Well, October was a month of change. And not just when it comes to clocks and seasons. It started off with the country due to leave the EU on Hallowe’en – “do or die”, deal or no deal. It ended with another Brexit extension and everyone gearing up for the third general election in four years.
But some things are perennial and they’re always on UNISON’s agenda.
The union’s month kicked off with our retired members and police and justice staff conferences in Southport.
The service group conference saw assistant general secretary Christina McAnea tell delegates: “We need to get the message out about the need to invest in public services.”
Despite a feeling of political chaos and nine years of austerity, she said, “UNISON is fighting back and the campaigns and the disputes we’ve been running are making a difference. We’re a union that isn’t afraid to take on difficult cases.”
It was a theme picked up by delegates as they called for investment in police staff to match proposals for more officers, for “one service, one pay scale and one bargaining structure” for a reintegrated probation service in England and Wales, urged support for members’ wellbeing and mental health and much more.
When it comes to supporting and celebrating our members, we stepped up the theme in the middle of the month with our first Local Service champions day on 17 October.
This had a straightforward message message: local government workers are true local champions. Working as a team, both on the frontline and ‘behind the scenes’, they encourage our communities to thrive and help the most vulnerable in our society.
As general secretary Dave Prentis declared: “We will always fight for local services.”
On the day, we also launched our Local Service Champions awards – so why not nominate your champion? Just make sure you do it by 15 November.
Celebrations and awards are fine, but our members in local government still need a decent pay rise.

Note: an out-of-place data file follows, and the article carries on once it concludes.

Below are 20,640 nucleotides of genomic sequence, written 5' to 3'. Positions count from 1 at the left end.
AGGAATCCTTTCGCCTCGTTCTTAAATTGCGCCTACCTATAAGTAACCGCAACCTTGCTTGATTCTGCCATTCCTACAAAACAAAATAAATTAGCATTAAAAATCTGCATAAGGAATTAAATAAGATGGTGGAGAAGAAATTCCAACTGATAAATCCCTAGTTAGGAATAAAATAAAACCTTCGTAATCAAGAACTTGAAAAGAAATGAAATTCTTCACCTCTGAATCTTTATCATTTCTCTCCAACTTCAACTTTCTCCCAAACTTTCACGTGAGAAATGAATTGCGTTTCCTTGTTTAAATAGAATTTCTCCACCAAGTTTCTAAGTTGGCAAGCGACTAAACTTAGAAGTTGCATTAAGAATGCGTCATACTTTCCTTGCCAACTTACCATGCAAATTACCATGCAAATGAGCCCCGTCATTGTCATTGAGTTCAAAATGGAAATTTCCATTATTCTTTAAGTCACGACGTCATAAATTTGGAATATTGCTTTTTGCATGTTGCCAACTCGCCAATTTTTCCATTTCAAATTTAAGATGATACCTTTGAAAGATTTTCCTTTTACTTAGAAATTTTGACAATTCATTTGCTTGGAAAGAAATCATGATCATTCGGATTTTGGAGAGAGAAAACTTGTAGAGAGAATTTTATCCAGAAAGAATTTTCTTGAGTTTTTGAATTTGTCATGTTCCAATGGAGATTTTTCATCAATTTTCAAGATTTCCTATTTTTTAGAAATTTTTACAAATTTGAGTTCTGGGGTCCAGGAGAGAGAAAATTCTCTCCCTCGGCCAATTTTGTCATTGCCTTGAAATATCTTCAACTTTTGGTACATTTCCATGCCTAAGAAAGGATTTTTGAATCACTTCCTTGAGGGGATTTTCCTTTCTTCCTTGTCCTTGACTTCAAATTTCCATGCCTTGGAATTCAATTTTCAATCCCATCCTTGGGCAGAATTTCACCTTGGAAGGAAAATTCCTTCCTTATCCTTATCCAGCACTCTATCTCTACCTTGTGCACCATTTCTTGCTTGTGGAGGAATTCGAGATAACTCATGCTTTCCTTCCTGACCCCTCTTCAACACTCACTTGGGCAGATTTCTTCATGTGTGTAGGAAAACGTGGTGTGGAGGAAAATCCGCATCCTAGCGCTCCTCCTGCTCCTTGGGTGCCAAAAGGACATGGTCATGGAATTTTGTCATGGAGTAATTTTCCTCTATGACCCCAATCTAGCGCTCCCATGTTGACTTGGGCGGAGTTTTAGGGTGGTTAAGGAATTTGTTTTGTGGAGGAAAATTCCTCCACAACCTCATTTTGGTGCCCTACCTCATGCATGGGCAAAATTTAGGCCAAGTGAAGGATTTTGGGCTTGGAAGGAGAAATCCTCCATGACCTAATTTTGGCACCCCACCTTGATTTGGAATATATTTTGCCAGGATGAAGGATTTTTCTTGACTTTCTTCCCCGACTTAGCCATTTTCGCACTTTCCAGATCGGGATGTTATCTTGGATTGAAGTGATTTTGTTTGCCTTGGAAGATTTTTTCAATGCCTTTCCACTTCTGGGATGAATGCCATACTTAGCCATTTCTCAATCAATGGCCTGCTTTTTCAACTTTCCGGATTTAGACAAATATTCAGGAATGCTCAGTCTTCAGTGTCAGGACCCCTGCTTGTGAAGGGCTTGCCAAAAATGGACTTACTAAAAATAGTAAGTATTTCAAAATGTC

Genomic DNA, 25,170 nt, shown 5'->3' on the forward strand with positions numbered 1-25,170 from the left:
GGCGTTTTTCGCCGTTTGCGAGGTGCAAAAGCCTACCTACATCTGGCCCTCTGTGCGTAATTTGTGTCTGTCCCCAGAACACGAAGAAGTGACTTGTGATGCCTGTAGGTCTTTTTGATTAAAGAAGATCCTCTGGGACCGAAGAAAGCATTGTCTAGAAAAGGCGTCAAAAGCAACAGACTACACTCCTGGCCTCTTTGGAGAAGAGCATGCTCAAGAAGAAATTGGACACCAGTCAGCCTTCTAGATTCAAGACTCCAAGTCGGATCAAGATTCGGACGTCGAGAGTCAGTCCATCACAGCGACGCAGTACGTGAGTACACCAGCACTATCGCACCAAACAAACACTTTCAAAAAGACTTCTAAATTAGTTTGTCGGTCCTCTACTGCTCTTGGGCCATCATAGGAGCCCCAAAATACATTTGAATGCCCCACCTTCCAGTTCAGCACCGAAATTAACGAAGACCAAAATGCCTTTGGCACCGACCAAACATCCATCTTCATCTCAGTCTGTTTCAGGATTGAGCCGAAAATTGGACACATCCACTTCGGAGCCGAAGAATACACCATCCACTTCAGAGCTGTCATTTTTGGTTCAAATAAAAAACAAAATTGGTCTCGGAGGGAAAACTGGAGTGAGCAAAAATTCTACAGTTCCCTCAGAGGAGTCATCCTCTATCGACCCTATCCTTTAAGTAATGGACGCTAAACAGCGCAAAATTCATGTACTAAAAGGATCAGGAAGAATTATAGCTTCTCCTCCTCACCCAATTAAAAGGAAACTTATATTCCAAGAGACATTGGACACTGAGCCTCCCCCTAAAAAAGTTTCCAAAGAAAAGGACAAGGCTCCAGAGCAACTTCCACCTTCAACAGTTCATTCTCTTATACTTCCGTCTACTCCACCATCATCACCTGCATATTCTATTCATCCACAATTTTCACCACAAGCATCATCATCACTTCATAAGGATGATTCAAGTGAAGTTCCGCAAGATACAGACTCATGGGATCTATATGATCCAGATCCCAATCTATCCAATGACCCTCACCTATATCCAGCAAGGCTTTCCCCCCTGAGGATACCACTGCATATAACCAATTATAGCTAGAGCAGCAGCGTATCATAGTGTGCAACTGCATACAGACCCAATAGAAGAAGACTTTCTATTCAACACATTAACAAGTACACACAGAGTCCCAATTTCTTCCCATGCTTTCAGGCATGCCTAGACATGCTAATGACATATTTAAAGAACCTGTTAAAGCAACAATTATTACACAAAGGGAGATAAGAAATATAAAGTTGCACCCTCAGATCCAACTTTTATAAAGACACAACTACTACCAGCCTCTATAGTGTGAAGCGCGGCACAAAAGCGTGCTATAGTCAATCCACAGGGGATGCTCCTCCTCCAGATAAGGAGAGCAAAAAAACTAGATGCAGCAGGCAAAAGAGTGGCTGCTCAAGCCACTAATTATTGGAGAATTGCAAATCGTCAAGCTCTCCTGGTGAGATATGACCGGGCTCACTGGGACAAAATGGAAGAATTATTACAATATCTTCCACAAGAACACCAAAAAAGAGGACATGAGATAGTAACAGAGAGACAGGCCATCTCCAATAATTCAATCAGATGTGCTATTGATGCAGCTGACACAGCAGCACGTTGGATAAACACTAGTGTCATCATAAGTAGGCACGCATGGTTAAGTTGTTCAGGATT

Late October saw members travel from Birmingham to Downing Street, where they urged the government to fund councils so they could meet their pay claim for a 10% pay rise and £10 an hour minimum wage in England, Wales and Northern Ireland.
But as is becoming regular this year, we also had victories to celebrate. In London, low-paid and outsourced university workers at UCL celebrated after UNISON secured them the same pay, pension and annual leave rights as directly employed workers.
And in North West England, outsourced social care workers in the won statutory recognition for their union – UNISON naturally.
Of course, when it comes to defending and championing our members, a bigger union is a stronger union.
So it was that October’s meeting of the UNISON NEC set the stage for another month of union-wide campaigning on recruitment and retention as we Go for Growth again.
And then, just as the month dragged itself to the end, came more Brexit manoeuvring, which saw Prime Minister Boris Johnson forced to ask for the Article 50 extension he swore he wouldn’t have. The EU granted it, until 31 January 2020.
With the threat of a crashing out without a deal on Hallowe’en removed, Labour agreed to vote in favour of a general election.
So we’re going to the polls again on 12 December. And UNISON promptly kicked its voter registration drive into action – especially urging to people to apply for a postal vote and counter the effects of cold dark nights on voter turnout.